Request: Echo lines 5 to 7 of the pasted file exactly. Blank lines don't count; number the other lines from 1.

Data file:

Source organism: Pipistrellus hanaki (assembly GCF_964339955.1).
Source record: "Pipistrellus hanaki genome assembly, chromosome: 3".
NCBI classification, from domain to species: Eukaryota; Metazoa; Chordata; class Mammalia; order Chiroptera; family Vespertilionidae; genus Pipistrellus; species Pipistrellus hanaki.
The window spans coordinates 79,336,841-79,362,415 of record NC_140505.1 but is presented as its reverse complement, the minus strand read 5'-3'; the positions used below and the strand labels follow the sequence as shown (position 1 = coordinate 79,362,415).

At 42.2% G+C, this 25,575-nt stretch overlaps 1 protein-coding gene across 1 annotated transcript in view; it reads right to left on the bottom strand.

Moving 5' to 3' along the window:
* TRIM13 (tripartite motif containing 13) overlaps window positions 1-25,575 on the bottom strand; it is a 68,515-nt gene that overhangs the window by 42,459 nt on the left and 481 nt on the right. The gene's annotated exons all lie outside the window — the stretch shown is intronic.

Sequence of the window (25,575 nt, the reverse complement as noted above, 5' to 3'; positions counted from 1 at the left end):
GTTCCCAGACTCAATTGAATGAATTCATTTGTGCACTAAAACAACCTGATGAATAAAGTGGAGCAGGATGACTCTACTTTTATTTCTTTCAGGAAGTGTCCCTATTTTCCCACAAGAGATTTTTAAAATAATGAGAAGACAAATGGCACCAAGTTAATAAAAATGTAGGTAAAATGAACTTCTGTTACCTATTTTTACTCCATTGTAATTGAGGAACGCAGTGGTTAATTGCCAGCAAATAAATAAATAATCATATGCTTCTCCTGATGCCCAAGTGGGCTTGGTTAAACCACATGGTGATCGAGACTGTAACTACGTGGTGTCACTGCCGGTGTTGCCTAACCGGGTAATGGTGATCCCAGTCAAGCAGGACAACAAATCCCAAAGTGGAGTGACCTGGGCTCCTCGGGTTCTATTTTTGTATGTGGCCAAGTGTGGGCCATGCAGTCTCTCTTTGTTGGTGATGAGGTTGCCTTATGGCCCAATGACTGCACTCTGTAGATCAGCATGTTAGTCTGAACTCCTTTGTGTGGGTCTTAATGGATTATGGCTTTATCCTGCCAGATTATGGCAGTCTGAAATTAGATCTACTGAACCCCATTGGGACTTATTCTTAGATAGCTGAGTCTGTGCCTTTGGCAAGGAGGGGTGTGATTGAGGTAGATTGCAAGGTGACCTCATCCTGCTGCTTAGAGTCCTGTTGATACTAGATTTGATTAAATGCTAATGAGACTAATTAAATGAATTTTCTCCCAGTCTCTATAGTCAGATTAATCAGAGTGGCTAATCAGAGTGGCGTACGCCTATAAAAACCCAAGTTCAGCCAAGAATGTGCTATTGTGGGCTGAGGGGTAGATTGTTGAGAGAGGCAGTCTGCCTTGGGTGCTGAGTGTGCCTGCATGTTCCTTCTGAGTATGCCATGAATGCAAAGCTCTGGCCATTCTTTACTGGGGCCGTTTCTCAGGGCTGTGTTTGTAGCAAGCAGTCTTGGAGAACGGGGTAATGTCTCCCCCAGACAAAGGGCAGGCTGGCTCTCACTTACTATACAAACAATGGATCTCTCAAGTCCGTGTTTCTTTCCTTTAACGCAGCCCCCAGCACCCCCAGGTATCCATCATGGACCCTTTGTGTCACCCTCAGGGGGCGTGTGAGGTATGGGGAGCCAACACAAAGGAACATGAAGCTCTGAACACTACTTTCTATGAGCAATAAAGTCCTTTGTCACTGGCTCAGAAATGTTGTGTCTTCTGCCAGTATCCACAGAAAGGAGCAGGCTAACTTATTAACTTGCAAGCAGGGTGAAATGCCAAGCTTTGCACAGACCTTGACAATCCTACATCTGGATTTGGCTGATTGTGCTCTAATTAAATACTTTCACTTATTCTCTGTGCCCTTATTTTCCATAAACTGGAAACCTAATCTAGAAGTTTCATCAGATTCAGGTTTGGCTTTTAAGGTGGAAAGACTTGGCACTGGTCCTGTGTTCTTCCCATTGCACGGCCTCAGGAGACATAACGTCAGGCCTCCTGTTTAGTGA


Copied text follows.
At 42.2% G+C, this 25,575-nt stretch overlaps 1 protein-coding gene across 1 annotated transcript in view; it reads right to left on the bottom strand.

Moving 5' to 3' along the window:
* TRIM13 (tripartite motif containing 13) overlaps window positions 1-25,575 on the bottom strand; it is a 68,515-nt gene that overhangs the window by 42,459 nt on the left and 481 nt on the right. The gene's annotated exons all lie outside the window — the stretch shown is intronic.